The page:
“No readers get to everything they want to read. In fact, the more we read the worse the problem grows.”
Director of the Dow Journalism Program John J. Miller opens his newest book by addressing a number of issues pertinent to avid readers. Released in January, “Reading Around: Journalism on Authors, Artists, and Ideas,” includes a variety of articles he has written on pieces of literature and authors ranging from “Beowulf” to C.S. Lewis.
The title for the book came from a phrase Provost David Whalen uses. “Reading around” underlines the importance of understanding the context surrounding a work. In order to better understand an author’s message, readers must research the events and writings of the day as well as the influences on the author.
Miller highlights one conundrum for bookworms: that readers are in a constant search for more and more books to devour. Then he addresses the problem of quenching this ever-growing thirst to read more books.
“When I finish a book, I may scratch a title off a mental list but often two more titles suggest themselves and the list lengthens,” Miller writes in the introduction. “One of my hopes is that ‘Reading Around’ will address this conundrum of the curious.”
Miller grew up as a “voracious reader,” devouring all kinds of books he could get his hands on. He attended the University of Michigan with plans of becoming an English professor. His college and professional careers took different turns than he had originally planned.
“As things turned out, I went into journalism, and I’m glad it worked out that way,” Miller said in an interview. “I have never looked back, although my interest in literature, art, and ideas never went away. As I’ve been a professional writer, I’ve looked for opportunities to cover these topics.”
And he has found them. The book features pieces he wrote for the Wall Street Journal, National Review, the Claremont Review of Books, and the Weekly Standard. Because “Reading Around” is a collection of his articles than a continuous narrative, Miller said readers will not likely read the articles in order, from beginning to end.
This book has a perfect format for college students. With the business of essays and exam preparation, time is a precious commodity for the studious. Miller has designed the book so readers may pick and choose articles they find interesting.
One goal he hopes to accomplish for the readers is to show the possibility of making a living by writing literary articles. You don’t need to be a professor, Miller said, to write about literature. It’s entirely possible for journalists to get paid writing about books and their authors, he said. He mentioned great writers such as John Milton, Jonathan Swift, and Edgar Allan Poe who worked in journalism and got their start in writing and editing for newspapers and magazines.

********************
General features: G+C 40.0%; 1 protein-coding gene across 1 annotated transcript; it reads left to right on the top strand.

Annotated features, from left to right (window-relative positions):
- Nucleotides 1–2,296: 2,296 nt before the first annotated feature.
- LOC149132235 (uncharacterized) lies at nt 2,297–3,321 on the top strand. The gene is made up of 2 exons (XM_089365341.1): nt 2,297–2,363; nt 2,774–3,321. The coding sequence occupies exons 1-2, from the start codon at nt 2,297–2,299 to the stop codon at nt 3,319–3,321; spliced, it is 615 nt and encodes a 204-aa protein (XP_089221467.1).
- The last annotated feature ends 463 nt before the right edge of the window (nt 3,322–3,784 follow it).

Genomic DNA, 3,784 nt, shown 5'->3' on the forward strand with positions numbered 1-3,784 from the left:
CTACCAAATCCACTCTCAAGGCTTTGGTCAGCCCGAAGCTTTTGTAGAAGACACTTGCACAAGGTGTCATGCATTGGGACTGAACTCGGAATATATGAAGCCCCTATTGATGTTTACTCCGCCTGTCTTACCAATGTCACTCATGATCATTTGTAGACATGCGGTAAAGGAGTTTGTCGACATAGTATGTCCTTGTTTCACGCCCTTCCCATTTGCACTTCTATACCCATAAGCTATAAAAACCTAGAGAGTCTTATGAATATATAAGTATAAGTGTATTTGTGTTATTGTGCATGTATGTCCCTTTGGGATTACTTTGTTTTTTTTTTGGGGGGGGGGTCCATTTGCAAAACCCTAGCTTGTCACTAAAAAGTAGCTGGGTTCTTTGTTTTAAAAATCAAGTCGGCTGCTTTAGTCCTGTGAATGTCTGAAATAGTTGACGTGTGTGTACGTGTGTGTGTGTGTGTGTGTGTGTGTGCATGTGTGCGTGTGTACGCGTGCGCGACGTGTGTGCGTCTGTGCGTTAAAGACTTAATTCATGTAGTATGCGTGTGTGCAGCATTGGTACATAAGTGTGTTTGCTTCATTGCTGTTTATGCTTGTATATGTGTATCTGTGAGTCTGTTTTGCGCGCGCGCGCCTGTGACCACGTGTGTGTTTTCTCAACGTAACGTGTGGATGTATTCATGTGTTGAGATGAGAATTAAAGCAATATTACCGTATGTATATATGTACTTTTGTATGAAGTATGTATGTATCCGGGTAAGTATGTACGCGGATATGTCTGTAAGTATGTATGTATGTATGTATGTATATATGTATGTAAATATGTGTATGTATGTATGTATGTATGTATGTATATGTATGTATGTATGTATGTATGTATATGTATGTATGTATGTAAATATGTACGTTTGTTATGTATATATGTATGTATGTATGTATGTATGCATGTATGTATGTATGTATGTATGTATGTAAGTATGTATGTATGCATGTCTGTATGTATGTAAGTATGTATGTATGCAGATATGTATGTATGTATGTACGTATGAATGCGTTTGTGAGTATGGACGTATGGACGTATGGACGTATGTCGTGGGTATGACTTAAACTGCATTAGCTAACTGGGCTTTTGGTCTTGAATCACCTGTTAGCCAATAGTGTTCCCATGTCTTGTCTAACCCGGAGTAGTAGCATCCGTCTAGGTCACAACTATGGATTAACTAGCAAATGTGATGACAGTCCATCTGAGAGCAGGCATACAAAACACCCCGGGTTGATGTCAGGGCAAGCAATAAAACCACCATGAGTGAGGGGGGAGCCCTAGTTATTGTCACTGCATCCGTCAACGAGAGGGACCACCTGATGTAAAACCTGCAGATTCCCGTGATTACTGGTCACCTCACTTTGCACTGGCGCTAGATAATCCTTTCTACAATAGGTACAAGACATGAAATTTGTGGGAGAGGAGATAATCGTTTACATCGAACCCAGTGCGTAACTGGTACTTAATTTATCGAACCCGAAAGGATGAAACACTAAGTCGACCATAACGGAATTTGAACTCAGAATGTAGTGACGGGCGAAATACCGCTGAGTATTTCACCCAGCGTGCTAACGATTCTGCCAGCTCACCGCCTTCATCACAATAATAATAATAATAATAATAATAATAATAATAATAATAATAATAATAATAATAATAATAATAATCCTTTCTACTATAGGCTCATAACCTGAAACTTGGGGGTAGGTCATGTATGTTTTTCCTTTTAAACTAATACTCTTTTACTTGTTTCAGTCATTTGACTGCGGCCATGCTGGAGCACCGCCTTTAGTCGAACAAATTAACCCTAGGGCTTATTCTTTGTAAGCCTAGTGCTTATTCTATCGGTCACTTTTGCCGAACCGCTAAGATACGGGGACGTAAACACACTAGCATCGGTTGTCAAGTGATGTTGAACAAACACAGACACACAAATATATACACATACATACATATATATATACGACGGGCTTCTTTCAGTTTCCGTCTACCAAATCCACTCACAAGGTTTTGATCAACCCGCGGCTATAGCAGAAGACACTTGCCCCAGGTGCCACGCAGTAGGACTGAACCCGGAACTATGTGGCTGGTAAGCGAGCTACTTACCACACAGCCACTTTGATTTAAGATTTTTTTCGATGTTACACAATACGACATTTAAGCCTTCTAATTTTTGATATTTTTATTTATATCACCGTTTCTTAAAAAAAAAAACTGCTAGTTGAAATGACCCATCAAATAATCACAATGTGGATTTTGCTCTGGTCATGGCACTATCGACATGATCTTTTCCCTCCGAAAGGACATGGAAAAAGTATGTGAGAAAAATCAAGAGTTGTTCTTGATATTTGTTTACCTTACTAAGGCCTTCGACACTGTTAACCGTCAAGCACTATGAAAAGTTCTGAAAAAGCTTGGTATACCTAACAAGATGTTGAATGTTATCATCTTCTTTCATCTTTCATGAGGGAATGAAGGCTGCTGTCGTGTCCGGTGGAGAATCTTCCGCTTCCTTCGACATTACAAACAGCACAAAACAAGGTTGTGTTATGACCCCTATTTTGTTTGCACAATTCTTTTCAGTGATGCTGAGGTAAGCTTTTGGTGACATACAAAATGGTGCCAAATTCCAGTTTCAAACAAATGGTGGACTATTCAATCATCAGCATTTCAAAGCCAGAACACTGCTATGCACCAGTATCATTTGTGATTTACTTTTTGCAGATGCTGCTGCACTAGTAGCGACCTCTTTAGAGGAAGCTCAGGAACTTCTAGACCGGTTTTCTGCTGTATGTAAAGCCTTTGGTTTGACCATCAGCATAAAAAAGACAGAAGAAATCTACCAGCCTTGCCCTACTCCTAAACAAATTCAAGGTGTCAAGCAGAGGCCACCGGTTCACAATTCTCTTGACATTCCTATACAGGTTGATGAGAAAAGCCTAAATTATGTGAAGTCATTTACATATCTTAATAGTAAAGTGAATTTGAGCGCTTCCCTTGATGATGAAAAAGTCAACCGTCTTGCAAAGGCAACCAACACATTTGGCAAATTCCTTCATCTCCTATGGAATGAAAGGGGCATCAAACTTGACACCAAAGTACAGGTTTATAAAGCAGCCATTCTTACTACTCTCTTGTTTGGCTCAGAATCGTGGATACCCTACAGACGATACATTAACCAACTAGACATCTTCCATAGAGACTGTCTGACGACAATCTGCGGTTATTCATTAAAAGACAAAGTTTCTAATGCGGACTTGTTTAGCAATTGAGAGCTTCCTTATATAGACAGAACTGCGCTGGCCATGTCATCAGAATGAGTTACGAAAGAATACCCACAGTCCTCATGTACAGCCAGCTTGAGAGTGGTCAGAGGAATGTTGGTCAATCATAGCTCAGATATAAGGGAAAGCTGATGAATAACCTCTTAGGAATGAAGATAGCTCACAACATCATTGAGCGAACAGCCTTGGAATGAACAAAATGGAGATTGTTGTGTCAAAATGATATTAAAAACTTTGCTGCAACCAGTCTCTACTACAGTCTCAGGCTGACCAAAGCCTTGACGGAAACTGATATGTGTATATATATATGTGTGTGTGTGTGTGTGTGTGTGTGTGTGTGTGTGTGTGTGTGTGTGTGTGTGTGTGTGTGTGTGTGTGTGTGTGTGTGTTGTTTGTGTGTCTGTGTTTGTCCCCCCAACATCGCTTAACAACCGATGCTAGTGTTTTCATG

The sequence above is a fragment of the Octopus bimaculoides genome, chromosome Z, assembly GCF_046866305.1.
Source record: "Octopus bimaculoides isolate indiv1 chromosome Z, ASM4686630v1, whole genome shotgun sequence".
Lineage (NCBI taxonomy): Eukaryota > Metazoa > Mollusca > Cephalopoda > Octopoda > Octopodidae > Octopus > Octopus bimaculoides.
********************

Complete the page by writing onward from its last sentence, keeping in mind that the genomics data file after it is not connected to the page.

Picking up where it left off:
“If you love movies, why not be a movie reviewer?” he said. “Or if you love books, why not think about working at the Wall Street Journal book section? These are real jobs, and they require people with certain kinds of interests. You can do this professionally. This is not an unrealistic goal.”
Miller is living proof of this. Although he has done more political journalism than literary, he has built up an impressive collection of book reviews and literary opinion pieces, which appear in “Reading Around.”
But more than an interesting topic, Miller believes that literature is vital for understanding human nature and finding truth we had not previously known. But there’s more to it than that. Good literature is simply appealing to us as readers.
“The best literature is entertaining,” Miller said. “I read a lot of books that are primarily for the purpose of entertainment. I enjoy a good thriller. I enjoy a good crime novel. I think that’s an entirely worthy thing. The best literature says much, much more and gives us insights we may not have and teaches us things we may not know. Entertainment is a perfectly good reason to read.”
Students at Hillsdale are often concerned with the intellectual value of a book and the truths we might glean from it. This is certainly noble, but we’re prone to lose sight of the entertainment value that great books offer.
One article in “Reading Around” covers L. Frank Baum’s classic story of the land of Oz. In “The Wizard of Oz: Just a Story,” published in the Wall Street Journal in 2006, Miller “reads around” Baum’s life and his most famous work, “The Wonderful Wizard of Oz.” Miller explains scores of readers and teachers tried to read all sorts of political meanings into the children’s book. But this is not where the true heart of the book lies.
“The real brilliance of ‘The Wonderful Wizard of Oz’ is that it aims chiefly to entertain — a worthy ambition in its own right,” Miller writes. “As Baum himself once said, ‘To write fairy stories for children, to amuse them, to divert restless children, sick children, to keep them out of mischief on rainy days, seems of greater importance than to write grown-up novels.”
As Miller said, entertainment is an important aspect of good literature. Certainly, some novels can be purely fluff, but we shouldn’t absurdly dismiss the value of a book simply because it is entertaining.